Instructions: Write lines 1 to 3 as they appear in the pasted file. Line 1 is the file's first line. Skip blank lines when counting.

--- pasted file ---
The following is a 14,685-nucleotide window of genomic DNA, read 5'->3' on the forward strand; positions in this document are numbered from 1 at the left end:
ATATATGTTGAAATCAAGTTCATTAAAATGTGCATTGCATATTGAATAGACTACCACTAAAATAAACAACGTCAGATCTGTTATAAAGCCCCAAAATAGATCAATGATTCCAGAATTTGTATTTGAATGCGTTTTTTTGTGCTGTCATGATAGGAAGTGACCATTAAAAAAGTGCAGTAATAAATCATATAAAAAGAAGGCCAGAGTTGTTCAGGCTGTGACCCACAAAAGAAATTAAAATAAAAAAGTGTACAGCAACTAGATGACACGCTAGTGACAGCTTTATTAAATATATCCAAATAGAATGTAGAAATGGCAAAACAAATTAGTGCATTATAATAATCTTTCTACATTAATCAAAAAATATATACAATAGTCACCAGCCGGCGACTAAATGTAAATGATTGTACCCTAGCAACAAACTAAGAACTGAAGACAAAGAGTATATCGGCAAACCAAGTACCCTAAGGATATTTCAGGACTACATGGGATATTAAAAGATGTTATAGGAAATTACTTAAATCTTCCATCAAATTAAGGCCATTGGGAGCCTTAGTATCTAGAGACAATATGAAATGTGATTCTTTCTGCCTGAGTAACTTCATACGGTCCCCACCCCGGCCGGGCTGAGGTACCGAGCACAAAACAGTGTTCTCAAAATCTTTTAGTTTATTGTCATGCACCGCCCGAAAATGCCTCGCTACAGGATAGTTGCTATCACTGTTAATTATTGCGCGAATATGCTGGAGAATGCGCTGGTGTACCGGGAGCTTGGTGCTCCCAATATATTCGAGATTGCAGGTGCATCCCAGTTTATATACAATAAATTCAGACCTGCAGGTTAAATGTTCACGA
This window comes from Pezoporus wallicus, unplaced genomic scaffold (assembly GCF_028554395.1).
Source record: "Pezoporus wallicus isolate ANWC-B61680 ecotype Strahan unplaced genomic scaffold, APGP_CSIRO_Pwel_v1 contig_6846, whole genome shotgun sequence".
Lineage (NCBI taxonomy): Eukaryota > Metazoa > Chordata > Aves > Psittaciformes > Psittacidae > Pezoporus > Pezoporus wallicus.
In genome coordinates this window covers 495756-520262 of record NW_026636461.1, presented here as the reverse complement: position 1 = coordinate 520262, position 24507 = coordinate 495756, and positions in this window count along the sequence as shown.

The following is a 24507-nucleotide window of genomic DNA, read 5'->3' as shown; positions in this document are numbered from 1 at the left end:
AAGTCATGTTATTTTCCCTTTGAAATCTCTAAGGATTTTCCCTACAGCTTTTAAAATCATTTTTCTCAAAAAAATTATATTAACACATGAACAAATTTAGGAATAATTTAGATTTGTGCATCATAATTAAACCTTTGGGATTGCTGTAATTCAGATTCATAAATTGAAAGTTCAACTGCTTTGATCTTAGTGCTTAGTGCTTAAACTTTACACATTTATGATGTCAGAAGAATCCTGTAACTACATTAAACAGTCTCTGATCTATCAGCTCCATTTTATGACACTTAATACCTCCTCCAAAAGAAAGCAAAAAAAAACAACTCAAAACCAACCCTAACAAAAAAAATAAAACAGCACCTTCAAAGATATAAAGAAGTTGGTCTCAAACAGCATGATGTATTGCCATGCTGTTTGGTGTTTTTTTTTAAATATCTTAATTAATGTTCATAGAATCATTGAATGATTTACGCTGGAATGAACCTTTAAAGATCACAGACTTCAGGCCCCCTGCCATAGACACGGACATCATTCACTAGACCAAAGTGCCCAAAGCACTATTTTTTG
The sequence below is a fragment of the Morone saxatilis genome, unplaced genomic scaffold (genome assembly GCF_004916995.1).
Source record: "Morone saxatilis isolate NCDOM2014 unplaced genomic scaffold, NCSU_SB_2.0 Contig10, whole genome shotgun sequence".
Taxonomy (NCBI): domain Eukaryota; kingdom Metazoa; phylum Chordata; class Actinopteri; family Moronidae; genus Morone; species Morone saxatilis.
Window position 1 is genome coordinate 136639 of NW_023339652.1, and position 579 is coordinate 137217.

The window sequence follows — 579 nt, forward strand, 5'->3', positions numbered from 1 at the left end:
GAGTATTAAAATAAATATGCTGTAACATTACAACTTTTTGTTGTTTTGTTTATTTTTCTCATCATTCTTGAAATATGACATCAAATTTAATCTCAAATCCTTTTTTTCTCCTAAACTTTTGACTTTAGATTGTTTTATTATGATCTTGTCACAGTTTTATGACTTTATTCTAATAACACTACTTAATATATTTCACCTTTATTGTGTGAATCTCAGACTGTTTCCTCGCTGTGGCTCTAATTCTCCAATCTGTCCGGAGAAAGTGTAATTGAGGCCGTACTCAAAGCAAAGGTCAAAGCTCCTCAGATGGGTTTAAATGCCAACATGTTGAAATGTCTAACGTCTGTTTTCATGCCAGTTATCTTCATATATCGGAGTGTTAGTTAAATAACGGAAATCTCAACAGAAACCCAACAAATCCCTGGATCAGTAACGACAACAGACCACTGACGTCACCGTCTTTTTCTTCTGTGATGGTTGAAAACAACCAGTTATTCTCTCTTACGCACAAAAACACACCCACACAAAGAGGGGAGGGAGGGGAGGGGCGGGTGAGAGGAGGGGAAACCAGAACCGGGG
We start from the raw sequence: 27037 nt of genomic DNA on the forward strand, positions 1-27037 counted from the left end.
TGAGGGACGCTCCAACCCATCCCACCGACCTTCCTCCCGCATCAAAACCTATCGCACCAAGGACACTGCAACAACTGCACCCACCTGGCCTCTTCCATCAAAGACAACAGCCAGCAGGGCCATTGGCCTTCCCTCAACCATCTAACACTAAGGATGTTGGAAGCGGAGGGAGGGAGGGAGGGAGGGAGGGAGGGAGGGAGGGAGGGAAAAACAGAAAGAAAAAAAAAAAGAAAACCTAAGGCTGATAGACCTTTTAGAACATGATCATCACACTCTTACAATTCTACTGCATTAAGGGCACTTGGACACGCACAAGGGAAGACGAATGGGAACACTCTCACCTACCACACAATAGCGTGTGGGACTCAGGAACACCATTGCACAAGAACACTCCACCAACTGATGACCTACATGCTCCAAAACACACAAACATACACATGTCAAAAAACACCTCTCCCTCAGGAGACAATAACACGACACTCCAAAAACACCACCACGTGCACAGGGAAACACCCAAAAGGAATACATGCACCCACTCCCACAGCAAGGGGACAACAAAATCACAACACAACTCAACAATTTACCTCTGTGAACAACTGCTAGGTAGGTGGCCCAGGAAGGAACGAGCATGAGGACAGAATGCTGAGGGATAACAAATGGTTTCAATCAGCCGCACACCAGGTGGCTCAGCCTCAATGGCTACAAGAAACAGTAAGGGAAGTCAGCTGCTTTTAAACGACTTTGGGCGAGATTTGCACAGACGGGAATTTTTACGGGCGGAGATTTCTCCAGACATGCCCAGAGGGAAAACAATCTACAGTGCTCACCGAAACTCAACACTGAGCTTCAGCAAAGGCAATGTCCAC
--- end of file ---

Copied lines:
The following is a 14,685-nucleotide window of genomic DNA, read 5'->3' on the forward strand; positions in this document are numbered from 1 at the left end:
ATATATGTTGAAATCAAGTTCATTAAAATGTGCATTGCATATTGAATAGACTACCACTAAAATAAACAACGTCAGATCTGTTATAAAGCCCCAAAATAGATCAATGATTCCAGAATTTGTATTTGAATGCGTTTTTTTGTGCTGTCATGATAGGAAGTGACCATTAAAAAAGTGCAGTAATAAATCATATAAAAAGAAGGCCAGAGTTGTTCAGGCTGTGACCCACAAAAGAAATTAAAATAAAAAAGTGTACAGCAACTAGATGACACGCTAGTGACAGCTTTATTAAATATATCCAAATAGAATGTAGAAATGGCAAAACAAATTAGTGCATTATAATAATCTTTCTACATTAATCAAAAAATATATACAATAGTCACCAGCCGGCGACTAAATGTAAATGATTGTACCCTAGCAACAAACTAAGAACTGAAGACAAAGAGTATATCGGCAAACCAAGTACCCTAAGGATATTTCAGGACTACATGGGATATTAAAAGATGTTATAGGAAATTACTTAAATCTTCCATCAAATTAAGGCCATTGGGAGCCTTAGTATCTAGAGACAATATGAAATGTGATTCTTTCTGCCTGAGTAACTTCATACGGTCCCCACCCCGGCCGGGCTGAGGTACCGAGCACAAAACAGTGTTCTCAAAATCTTTTAGTTTATTGTCATGCACCGCCCGAAAATGCCTCGCTACAGGATAGTTGCTATCACTGTTAATTATTGCGCGAATATGCTGGAGAATGCGCTGGTGTACCGGGAGCTTGGTGCTCCCAATATATTCGAGATTGCAGGTGCATCCCAGTTTATATACAATAAATTCAGACCTGCAGGTTAAATGTTCACGA
This window comes from Pezoporus wallicus, unplaced genomic scaffold (assembly GCF_028554395.1).